As small cats with solid hyoids, cougars can't produce a deep roar, but females can out-scream a 2-year-old child who just discovered a heart-pounding fear of clowns at the circus. The cougar scream is a rare, high-pitched noise that rips through the wilderness air and causes hikers to freeze in place. Are those screams warning signs for us to get out of their territory? Like the wolf's howl, these cougar noises serve as forms of long-distance communication. Only females are known to make the screeching call, coinciding with their bodies' preparation for mating [source: Spalding] In human jargon, we'd call that scream a booty call.
For all those ladies out there who hate waiting by the phone for their hunk to call, look to the female cougars for inspiration. The dynamics of cougar mating is more progressive than you might expect from a deer-devouring feline. Female cougars reach sexual maturity at around 2 or 3 years old, giving birth to a litter every other year or so. Since male cougars roam their territories alone, females scream when they are in heat in order to let the males know where they are and that it's time to make some cougar babies.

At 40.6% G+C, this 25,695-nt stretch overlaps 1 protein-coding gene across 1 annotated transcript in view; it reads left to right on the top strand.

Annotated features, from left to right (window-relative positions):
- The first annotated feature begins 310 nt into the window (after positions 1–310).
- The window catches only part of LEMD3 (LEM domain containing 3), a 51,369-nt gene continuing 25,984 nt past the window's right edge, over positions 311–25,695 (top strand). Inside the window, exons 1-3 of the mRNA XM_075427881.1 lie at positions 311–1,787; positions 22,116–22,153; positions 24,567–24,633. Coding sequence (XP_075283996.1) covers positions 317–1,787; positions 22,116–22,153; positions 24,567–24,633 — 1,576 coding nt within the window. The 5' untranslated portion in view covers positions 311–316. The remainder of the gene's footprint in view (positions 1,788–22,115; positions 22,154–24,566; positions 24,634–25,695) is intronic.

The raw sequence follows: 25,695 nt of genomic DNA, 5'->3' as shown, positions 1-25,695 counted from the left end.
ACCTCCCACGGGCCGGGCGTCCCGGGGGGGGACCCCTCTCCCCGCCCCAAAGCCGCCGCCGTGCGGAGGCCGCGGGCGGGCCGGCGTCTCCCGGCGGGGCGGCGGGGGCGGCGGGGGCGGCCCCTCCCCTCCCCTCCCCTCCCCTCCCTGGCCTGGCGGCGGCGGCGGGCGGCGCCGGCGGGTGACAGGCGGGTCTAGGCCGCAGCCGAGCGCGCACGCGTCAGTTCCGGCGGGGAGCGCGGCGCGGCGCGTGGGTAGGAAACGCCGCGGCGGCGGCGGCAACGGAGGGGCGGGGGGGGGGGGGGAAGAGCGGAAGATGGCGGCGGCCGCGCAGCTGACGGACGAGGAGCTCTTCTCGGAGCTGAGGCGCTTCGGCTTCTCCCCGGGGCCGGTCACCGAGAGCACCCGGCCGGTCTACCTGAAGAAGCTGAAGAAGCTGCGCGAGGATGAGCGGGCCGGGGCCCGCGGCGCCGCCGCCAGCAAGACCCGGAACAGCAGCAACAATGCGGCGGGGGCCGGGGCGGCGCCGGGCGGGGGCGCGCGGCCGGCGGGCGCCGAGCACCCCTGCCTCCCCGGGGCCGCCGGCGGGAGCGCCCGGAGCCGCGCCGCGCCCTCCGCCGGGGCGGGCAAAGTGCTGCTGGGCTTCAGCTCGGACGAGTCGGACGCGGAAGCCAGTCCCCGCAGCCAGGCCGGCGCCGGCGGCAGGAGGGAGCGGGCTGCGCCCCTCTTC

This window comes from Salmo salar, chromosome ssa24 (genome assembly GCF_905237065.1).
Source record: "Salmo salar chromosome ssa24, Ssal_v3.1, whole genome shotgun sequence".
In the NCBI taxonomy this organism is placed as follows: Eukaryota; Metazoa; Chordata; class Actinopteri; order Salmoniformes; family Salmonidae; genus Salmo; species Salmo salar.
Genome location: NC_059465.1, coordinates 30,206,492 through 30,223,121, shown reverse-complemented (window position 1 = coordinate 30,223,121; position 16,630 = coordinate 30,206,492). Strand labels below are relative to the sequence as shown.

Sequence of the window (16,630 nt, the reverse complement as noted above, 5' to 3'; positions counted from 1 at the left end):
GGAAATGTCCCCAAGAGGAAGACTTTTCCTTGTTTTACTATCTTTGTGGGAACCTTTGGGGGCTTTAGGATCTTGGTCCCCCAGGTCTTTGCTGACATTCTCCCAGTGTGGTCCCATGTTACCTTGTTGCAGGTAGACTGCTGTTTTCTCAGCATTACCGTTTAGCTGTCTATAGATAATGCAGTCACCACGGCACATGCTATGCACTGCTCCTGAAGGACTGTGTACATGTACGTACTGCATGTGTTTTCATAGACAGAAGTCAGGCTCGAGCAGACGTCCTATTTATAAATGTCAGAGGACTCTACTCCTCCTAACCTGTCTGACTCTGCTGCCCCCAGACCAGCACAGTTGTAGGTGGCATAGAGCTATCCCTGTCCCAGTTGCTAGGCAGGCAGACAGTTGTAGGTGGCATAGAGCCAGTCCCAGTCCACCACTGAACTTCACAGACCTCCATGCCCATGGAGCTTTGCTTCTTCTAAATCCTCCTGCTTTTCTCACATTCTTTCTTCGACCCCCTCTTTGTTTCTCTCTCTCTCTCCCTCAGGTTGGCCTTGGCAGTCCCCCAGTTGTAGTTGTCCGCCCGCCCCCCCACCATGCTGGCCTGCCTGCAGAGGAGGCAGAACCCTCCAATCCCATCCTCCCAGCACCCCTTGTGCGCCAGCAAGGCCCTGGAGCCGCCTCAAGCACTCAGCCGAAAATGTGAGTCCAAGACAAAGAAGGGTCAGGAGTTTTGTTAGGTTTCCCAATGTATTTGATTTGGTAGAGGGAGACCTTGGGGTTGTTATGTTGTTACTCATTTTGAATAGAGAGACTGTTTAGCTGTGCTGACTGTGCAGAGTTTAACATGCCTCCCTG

Although female cougars may have to compete for a mate if their individual territories intersect, they still hold the power for when copulation occurs [source: Busch]. Until she's ready, the males must wait. But once the deed is done, the male cougars return to their solitary habits. The female will establish a den and stay with her offspring for around 15 months before the cubs set off on their own [source: Dewey and Shivaraju].
So if you happen to hear the chilling scream of a cougar in the distance, just think of it as mountain lion mood music -- and head in the opposite direction to avoid being attacked by a randy panther.
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More Great Links
- Busch, Robert H. "The Cougar Almanac." Globe Pequot. 2004. (Aug. 19, 2008)http://books.google.com/books?id=zvaBUahN4RQC
- "California Cougars." Bureau of Land Management. U.S. Department of the Interior. Updated April 26, 2007. (Aug. 19, 2008)http://www.blm.gov/ca/st/en/prog/wildlife/cougar.html
- Dewey, Tanya and Shivaraju, Anupama. "Puma concolor." Animal Diversity Web. 2003. (Aug. 19, 2008)http://animaldiversity.ummz.umich.edu/site/accounts/information/Puma_concolor.html
- "Eastern Cougar." U.S. Fish and Wildlife Service. October 2005. (Aug. 19, 2008)http://www.fws.gov/Northeast/pdf/ecougar.pdf
- Glavin, Terry. "Cougar Attack!" Canadian Geographic. May/June 2004.
- Kemper, Steve. "Cougars on the Move." Smithsonian Magazine. September 2006. (Aug. 19, 2008)http://www.smithsonianmag.com/science-nature/cougars.html
- "Mammals: Mountain Lion (Puma, Cougar)." San Diego Zoo. (Aug. 19, 2008)http://www.sandiegozoo.org/animalbytes/t-puma.html
- Spalding, D.J. "Cougar in British Columbia." British Columbia Fish and Wildlife Branch, Information and Education Section. (Aug. 19, 2008)http://www.env.gov.bc.ca/wld/documents/cougar.htm